USC Thornton’s Exciting New Strides in Researching Music and Child Development

by Viola da Voce on February 28, 2013

in Music Education

The University of Southern California’s Thornton School of Music is taking exciting new strides in studying music and child development. USC has appointed new faculty members, formed pioneering partnerships, and will be researching a population which has rarely appeared in scientific literature – children from inner city of Los Angeles.

The university recently announced that Peter Webster, professor emeritus and director of the PhD program in music education at Northwestern University’s Bienen School of Music, will join Thornton’s faculty in Fall 2013.

“Peter Webster is an acknowledged leader in the area of musical creativity in children,” said Robert Cutietta, USC Thornton School Dean. “We are thrilled to welcome him to Thornton.”

This follows the school’s July announcement about their new partnership with the USC Brain and Creativity Institute (BCI), the Los Angeles Philharmonic Association, and Heart of Los Angeles (HOLA).  The institutions have embarked on a five-year project designed by Beatriz Ilari (assistant professor of music ed at USC Thornton) and Assal Habibi (from the USC Brain and Creativity Institute) which will explore the role of early music engagement in learning and brain function.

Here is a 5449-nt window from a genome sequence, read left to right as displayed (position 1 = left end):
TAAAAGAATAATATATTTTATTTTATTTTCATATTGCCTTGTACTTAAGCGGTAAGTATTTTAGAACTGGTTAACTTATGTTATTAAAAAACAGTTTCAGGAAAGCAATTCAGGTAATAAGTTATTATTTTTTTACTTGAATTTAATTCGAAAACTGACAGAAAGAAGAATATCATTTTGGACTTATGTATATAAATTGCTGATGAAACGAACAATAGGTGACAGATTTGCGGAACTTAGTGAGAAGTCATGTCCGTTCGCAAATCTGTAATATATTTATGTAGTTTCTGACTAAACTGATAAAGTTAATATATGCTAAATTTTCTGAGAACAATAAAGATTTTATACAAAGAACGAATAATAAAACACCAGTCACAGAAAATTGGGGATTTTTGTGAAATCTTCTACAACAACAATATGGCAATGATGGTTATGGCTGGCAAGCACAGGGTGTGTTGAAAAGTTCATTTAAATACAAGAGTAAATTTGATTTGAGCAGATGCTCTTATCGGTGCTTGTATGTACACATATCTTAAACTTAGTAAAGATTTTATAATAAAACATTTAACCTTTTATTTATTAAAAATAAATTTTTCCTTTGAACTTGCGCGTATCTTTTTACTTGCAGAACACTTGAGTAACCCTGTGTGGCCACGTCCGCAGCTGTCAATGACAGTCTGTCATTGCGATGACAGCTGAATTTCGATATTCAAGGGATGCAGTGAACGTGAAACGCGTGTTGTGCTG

“I’ve been doing research with children for more than 10 years, but this opportunity to research the brain is new to me. The exchange has been very rich and very interesting,” said Ilari. “Habibi is a neuroscientist and pianist who also worked with the children… Our goal is to look at a population that would represent Los Angeles and seldom appears in music psychology and science literature.”

Neuroscientists and music educators from USC began working with students from the Heart of LA’s Youth Orchestra (YOLA) in September of 2012. The researchers are studying six-year-old students who are encountering music training for the first time. This will provide data on how intense musical training affects the children’s brain development.

“With the new study, new faculty, and the new partnership with the USC Brain & Creativity Institute, the Music Education program is poised for spectacular growth,” said Dean Cutietta.  “Thornton is in a great position to lead the research of childhood musical development for years to come.”

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